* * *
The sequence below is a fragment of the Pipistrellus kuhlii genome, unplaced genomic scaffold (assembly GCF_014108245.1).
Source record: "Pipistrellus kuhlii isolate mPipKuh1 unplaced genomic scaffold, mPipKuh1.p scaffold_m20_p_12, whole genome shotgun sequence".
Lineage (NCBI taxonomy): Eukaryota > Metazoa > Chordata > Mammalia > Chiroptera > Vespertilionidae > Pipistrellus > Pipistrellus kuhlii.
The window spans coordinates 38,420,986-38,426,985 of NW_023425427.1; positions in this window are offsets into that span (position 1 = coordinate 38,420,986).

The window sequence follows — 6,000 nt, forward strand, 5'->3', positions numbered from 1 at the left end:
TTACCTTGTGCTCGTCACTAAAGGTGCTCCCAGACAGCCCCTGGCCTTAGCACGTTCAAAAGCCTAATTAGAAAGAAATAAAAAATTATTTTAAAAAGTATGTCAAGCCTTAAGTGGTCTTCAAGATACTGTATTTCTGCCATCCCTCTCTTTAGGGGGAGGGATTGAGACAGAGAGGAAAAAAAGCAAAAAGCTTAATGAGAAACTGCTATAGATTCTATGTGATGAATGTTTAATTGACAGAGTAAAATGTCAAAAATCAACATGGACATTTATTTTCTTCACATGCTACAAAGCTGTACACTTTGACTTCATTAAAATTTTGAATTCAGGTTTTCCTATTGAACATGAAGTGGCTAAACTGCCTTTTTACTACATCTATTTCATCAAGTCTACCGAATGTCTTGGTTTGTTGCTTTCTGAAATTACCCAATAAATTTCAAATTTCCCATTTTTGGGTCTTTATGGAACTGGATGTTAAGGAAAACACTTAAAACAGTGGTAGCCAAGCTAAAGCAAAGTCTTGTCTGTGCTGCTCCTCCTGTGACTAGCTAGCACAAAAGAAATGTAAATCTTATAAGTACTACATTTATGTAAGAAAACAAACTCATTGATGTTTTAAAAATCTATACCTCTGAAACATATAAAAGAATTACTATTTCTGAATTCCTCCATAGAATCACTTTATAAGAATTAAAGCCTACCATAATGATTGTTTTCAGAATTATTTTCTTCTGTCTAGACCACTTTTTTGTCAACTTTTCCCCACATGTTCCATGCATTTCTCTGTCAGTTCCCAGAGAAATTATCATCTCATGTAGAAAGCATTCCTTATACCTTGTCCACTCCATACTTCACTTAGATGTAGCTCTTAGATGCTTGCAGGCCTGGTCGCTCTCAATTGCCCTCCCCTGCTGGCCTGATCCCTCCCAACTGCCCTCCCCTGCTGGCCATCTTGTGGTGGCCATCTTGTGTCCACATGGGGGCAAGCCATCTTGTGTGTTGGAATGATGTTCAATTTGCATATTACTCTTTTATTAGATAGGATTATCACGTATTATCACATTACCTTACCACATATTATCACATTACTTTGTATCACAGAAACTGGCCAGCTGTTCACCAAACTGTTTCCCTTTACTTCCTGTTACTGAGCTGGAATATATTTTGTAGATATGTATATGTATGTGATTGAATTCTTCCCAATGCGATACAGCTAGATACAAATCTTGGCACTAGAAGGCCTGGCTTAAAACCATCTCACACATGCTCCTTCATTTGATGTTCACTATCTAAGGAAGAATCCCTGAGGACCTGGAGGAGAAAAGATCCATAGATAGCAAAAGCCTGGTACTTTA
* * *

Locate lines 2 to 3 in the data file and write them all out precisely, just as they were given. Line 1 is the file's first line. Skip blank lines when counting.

Source record: "Pipistrellus kuhlii isolate mPipKuh1 unplaced genomic scaffold, mPipKuh1.p scaffold_m20_p_12, whole genome shotgun sequence".
Lineage (NCBI taxonomy): Eukaryota > Metazoa > Chordata > Mammalia > Chiroptera > Vespertilionidae > Pipistrellus > Pipistrellus kuhlii.